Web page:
Four Fun Ways to Dye Your Clothes

easy clothes dyeing ideas

I like to think that I’m a creative person. My career path has meant that I’ve needed to think of inventive ways of marketing some of the most dull products on sale in the country, but creativity doesn’t mean artistic, and that is something I am definitely not. Last weekend, me, my mum and sister (both infinitely more artistic than me) tried our hand at fabric dyeing.
The weather was nice so we set up our table outside in the garden, found the techniques we wanted to try (on Pinterest, obviously), and put on plastic aprons and gloves. We successfully managed four ways of dyeing (with another two that didn’t quite go to plan):

Ice Dyeing

This was remarkably simple to do. 

  • First I soaked my pillow cases in saltwater to prep them (do this for all of the DIYs shown in the post)
  • Then wedge a cooling rack in a bucket so it is slightly raised off the bottom and pick your colours (I went for Bahama Blue, Intense Violet and a little smattering of Flamingo Pink and Sunflower Yellow) 
  • Scrunch up the pillow cases while they’re still damp and put them on the cooling rack
  • Tip two bags of ice over them
  • Then sprinkle a variety of dye colours (they come in powder form) over the top (which looks very psychedelic!)
  • Cover with a tarpaulin (or something to keep the heat in), and leave for 24 hours
  • The ice will have melted in this time and you can pull out your pillow cases, wring them out, wash them thoroughly and admire the result! 

how to do ice dyeing


how to ice dye


ice dyeing

Spiral Dyeing

My mum went for this, and again it is very simple. You only need the item you’re dyeing, colours of your choice, paintbrushes and some elastic bands.

  • Lay your pillow case out flat and hold a fork (or something of a similar shape) upright in the middle
  • Twist the fork so the pillow case is curled around it
  • Place elastic bands over to hold in place (these create the patterns so add as many or as little as you like)
  • Mix your dyes according to the instructions on the packet and paint each section as you like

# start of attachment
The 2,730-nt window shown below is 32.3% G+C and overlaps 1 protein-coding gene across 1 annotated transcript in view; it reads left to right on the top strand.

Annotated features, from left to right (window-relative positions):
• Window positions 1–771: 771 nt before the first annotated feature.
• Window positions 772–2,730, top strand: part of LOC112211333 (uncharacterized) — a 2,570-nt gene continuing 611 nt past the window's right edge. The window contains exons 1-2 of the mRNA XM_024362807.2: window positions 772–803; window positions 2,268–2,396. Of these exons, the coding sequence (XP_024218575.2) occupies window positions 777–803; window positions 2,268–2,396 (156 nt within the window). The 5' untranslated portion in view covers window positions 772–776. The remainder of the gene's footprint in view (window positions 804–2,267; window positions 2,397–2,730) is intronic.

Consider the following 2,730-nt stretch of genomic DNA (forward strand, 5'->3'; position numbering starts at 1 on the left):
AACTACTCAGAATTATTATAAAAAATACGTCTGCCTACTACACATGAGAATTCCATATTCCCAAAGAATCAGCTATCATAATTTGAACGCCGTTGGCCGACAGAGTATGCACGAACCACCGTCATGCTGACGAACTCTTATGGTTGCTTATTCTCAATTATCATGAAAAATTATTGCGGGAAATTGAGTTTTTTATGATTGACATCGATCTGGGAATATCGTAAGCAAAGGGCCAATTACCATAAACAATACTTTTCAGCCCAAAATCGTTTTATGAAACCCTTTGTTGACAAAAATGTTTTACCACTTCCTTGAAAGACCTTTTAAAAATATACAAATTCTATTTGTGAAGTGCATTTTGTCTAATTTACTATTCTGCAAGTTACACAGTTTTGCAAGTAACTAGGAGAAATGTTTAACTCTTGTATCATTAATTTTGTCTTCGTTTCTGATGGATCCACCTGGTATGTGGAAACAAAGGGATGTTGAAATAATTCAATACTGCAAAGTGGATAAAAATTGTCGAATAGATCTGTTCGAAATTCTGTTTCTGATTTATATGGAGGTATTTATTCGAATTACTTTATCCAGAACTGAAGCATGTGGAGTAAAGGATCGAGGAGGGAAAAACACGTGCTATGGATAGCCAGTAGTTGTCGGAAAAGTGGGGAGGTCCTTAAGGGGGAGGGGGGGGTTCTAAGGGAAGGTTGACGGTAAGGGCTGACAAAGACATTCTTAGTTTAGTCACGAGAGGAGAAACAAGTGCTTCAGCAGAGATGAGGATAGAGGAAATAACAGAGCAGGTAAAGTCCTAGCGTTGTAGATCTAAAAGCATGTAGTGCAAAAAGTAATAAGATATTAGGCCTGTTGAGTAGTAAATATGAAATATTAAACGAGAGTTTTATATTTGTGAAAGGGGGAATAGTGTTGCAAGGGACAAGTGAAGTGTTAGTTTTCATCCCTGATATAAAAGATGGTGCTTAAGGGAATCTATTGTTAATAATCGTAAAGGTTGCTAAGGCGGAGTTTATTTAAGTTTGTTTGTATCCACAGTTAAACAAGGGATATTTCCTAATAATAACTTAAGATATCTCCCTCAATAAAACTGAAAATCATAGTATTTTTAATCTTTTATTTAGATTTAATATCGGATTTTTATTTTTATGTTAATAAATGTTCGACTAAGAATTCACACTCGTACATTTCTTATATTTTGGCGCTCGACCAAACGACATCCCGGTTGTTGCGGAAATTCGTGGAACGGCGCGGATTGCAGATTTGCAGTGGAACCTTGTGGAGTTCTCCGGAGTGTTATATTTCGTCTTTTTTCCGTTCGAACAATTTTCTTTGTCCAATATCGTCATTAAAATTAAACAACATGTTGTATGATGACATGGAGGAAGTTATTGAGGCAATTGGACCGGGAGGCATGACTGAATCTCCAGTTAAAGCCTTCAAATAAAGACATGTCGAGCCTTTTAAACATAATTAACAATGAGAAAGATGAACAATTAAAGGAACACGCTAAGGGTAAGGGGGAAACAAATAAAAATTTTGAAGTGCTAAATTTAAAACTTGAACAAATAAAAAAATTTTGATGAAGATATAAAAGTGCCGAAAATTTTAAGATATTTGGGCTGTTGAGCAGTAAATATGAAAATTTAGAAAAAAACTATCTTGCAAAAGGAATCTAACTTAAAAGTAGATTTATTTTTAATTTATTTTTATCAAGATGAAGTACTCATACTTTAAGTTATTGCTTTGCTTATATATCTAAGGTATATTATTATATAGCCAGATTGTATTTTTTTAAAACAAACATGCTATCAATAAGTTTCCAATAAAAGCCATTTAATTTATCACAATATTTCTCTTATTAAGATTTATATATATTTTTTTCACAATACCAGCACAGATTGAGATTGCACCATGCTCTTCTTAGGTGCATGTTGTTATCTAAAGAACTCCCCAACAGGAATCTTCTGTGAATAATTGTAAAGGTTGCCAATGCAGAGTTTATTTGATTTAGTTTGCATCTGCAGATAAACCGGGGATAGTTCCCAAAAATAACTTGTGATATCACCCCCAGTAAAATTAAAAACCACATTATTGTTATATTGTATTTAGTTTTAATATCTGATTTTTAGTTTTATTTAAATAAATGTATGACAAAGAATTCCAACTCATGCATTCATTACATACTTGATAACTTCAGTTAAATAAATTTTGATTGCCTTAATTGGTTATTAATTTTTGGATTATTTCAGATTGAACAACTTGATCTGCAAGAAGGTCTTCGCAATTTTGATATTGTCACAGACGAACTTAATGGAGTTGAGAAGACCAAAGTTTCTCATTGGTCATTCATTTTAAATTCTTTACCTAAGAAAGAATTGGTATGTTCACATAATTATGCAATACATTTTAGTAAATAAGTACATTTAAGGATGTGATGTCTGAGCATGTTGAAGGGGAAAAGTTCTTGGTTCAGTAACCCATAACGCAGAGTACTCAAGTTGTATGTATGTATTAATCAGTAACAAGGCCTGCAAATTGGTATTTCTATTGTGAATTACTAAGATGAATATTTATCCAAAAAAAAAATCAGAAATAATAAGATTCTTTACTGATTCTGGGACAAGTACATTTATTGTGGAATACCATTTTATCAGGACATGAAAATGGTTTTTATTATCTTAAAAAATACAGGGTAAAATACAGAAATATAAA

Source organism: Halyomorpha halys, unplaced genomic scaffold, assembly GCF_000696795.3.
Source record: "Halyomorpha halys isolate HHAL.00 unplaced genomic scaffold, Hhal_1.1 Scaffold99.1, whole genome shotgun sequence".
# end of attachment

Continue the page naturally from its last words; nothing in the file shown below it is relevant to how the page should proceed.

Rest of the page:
• Leave for a couple of hours (resting it somewhere that won’t stain!)
  • When finished, take the elastic bands off and you should have a very 90s skater vibe design

how to tie dye


tie dye tutorial

Crumple Dyeing

This was my sister’s turn, a mix of inspiration from the internet and artistic license! All you need is your item to dye, prepared colours and a paintbrush.

  • Crumple up your t-shirt and hold in place with various elastic bands
  • Mix up your dyes
  • Dab on the areas you want to dye
  • Leave for a few hours and ta-dah!

how to dye clothes


tie dye ideas

Ombre Dyeing

After a couple of failed attempts on other items, my mum and sister found some old white t-shirts we could experiment on. Mum tried the ombre effect and it ended up looking really good once it had dried. Just don’t do this on a dirty work surface or it’ll all soak through the damp fabric (as we found out the hard way!).

  • Lay your item out completely flat
  • Use a paintbrush to paint a dark, thick line of dye across the bottom
  • Then use a wide, damp, clean brush to drag the colour from the bottom, up to the top creating a gradient look. Easy peasy!

how to ombre dye


ombre dyeing tutorial

It was a lovely afternoon and even inspired my mum to grab an old table cloth and dunk it in some blue dye there and then, knowing how easy and effective the outcome would be. I thought it would be labour and time intensive, but actually it’s probably the simplest way of changing up an old dress or a set of napkins that have been sat in the cupboard wanting some love.


Thanks to Dylon for sending me the dyes and pillow cases to get creative with. All opinions are honest and unbiased and very much my own. So there.


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